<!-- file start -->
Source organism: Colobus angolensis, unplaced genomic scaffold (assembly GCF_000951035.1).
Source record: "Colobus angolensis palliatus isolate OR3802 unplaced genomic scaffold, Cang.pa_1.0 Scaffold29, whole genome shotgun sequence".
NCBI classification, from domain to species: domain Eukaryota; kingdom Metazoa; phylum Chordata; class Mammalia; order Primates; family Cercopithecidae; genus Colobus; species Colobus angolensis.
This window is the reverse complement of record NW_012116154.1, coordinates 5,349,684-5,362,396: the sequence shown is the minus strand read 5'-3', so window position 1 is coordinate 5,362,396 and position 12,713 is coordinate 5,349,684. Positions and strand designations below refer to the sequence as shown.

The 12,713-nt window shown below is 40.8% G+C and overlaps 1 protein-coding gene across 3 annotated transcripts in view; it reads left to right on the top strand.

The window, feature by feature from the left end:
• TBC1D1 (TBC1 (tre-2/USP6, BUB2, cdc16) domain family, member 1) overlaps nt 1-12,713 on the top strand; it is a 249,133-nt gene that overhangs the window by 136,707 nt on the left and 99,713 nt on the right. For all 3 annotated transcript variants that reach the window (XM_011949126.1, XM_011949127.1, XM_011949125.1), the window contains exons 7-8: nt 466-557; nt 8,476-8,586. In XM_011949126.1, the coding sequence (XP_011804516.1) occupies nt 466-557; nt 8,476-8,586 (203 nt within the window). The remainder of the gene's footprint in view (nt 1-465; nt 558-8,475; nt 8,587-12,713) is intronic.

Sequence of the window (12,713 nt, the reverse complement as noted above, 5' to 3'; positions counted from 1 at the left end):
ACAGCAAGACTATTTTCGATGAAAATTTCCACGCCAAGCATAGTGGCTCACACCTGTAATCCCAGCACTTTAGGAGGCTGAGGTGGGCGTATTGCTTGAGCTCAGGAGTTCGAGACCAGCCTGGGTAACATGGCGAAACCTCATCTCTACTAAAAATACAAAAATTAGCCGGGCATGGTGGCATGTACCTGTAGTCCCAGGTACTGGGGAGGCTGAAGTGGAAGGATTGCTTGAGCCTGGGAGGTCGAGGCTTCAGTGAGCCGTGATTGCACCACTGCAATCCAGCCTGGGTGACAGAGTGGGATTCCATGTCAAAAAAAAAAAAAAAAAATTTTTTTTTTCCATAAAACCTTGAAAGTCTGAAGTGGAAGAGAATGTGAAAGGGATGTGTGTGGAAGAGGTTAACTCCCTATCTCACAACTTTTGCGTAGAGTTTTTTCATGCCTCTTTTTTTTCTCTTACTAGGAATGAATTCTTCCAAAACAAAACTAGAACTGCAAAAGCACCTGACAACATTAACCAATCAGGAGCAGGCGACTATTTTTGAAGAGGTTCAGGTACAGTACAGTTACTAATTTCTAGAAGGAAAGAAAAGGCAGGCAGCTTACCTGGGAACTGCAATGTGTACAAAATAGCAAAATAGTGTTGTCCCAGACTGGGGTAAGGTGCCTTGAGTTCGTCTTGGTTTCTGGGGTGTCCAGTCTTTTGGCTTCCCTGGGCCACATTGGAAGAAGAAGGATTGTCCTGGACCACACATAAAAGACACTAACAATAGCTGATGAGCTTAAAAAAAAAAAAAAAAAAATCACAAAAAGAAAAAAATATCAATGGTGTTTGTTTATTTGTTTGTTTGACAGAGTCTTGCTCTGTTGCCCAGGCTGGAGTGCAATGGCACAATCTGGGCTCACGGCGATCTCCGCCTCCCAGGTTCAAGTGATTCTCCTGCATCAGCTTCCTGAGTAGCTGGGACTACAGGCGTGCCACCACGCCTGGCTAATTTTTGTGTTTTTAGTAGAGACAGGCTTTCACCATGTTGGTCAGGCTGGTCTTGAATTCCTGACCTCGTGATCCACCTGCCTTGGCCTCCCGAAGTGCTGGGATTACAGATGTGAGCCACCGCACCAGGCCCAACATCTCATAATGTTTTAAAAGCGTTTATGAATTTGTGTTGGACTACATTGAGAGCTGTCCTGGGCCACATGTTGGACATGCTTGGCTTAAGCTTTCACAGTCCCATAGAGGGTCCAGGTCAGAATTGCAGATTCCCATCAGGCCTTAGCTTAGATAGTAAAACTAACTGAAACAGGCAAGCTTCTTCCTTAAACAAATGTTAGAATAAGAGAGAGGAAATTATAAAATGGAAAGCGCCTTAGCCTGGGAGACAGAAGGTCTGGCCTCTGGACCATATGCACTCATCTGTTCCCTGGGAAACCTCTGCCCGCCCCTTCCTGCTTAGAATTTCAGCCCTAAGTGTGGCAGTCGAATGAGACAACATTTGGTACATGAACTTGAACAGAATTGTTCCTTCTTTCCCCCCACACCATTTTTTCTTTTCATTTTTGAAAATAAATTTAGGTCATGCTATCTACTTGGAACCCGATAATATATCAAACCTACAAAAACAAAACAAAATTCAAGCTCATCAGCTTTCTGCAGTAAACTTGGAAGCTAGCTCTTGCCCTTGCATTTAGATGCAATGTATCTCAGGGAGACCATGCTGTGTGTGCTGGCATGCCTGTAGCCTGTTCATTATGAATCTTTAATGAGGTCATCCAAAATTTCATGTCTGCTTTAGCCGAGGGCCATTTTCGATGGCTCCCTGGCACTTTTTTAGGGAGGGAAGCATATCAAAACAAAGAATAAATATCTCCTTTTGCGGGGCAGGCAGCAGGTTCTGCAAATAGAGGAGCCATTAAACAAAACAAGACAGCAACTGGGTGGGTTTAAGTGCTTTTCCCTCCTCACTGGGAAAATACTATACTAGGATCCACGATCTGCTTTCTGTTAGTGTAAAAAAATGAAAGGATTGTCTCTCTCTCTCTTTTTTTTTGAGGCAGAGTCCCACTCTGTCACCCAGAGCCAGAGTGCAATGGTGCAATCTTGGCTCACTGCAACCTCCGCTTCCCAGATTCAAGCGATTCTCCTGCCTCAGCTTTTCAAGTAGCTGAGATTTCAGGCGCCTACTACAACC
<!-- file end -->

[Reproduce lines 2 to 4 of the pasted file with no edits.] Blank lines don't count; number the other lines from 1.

Source record: "Colobus angolensis palliatus isolate OR3802 unplaced genomic scaffold, Cang.pa_1.0 Scaffold29, whole genome shotgun sequence".
NCBI classification, from domain to species: domain Eukaryota; kingdom Metazoa; phylum Chordata; class Mammalia; order Primates; family Cercopithecidae; genus Colobus; species Colobus angolensis.
This window is the reverse complement of record NW_012116154.1, coordinates 5,349,684-5,362,396: the sequence shown is the minus strand read 5'-3', so window position 1 is coordinate 5,362,396 and position 12,713 is coordinate 5,349,684. Positions and strand designations below refer to the sequence as shown.